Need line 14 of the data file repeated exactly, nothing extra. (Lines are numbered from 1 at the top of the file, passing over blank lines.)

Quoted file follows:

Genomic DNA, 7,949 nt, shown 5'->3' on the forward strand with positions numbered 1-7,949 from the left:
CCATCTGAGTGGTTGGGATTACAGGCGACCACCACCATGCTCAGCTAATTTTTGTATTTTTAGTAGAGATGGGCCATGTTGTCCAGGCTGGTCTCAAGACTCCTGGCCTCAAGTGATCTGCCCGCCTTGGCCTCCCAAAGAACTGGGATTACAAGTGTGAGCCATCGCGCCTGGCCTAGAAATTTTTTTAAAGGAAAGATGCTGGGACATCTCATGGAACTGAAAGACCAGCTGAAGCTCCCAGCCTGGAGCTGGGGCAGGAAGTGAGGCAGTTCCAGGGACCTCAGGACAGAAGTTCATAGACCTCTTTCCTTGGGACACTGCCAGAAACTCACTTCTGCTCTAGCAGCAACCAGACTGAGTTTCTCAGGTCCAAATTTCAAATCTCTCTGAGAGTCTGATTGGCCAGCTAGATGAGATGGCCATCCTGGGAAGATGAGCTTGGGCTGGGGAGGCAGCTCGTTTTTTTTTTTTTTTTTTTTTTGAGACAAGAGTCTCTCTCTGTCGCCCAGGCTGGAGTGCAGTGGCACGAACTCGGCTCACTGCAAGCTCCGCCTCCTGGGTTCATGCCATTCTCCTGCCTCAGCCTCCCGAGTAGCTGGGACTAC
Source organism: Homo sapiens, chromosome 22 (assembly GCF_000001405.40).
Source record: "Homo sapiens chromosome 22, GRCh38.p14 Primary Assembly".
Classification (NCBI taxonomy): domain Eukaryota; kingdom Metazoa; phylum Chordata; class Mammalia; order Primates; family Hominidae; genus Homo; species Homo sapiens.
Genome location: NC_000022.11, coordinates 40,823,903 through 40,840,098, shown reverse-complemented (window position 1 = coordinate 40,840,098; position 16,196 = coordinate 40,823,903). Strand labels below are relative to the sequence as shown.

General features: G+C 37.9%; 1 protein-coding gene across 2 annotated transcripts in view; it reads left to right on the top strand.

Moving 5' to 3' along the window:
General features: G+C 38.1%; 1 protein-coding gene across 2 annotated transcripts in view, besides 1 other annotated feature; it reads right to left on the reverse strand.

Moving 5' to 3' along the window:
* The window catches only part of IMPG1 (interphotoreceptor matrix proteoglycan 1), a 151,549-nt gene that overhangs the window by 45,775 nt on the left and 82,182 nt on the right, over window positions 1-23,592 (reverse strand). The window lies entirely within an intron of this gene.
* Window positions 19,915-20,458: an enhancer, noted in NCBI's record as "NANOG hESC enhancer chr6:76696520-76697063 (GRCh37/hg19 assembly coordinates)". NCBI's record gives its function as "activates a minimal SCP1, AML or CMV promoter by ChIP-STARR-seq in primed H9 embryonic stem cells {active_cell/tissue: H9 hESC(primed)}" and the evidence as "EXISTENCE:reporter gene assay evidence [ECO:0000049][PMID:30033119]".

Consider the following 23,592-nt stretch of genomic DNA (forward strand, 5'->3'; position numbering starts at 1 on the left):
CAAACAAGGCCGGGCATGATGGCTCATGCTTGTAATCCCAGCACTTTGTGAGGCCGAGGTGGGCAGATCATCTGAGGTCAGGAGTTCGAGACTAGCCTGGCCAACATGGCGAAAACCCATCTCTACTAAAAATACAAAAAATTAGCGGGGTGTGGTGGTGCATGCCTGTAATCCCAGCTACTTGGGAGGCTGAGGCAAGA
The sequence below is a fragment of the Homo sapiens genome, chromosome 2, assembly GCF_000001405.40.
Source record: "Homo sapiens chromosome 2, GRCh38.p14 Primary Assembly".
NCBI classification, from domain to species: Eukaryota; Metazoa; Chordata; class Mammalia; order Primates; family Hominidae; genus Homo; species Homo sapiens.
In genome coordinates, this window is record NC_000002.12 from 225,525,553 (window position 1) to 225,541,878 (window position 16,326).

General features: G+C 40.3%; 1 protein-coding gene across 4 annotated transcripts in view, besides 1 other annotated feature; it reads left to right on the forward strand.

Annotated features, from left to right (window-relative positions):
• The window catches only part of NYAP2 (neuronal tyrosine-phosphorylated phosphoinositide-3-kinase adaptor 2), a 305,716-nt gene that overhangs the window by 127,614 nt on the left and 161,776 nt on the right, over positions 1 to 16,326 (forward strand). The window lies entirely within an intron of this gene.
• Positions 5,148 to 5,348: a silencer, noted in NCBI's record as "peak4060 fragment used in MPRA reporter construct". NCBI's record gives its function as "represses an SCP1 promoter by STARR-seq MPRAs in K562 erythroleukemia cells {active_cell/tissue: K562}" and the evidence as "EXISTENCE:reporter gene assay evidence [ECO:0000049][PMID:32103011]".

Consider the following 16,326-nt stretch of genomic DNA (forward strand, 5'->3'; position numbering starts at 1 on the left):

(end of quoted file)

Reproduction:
CAAACAAGGCCGGGCATGATGGCTCATGCTTGTAATCCCAGCACTTTGTGAGGCCGAGGTGGGCAGATCATCTGAGGTCAGGAGTTCGAGACTAGCCTGGCCAACATGGCGAAAACCCATCTCTACTAAAAATACAAAAAATTAGCGGGGTGTGGTGGTGCATGCCTGTAATCCCAGCTACTTGGGAGGCTGAGGCAAGA